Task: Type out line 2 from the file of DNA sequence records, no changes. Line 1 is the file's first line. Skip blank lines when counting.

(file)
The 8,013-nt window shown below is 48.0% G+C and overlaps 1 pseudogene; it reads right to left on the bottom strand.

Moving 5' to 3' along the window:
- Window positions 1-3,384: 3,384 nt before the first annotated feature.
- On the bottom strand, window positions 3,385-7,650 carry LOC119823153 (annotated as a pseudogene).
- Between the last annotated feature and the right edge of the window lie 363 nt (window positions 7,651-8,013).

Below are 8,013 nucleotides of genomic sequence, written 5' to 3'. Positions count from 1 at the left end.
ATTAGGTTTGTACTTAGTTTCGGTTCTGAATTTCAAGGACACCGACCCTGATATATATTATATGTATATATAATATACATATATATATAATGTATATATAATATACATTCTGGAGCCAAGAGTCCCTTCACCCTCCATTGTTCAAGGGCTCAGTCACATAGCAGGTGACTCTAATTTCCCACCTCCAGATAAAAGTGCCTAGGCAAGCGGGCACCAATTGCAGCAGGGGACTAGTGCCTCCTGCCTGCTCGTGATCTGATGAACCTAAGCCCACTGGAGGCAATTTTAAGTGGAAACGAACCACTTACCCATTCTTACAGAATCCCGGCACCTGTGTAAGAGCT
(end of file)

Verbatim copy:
Moving 5' to 3' along the window: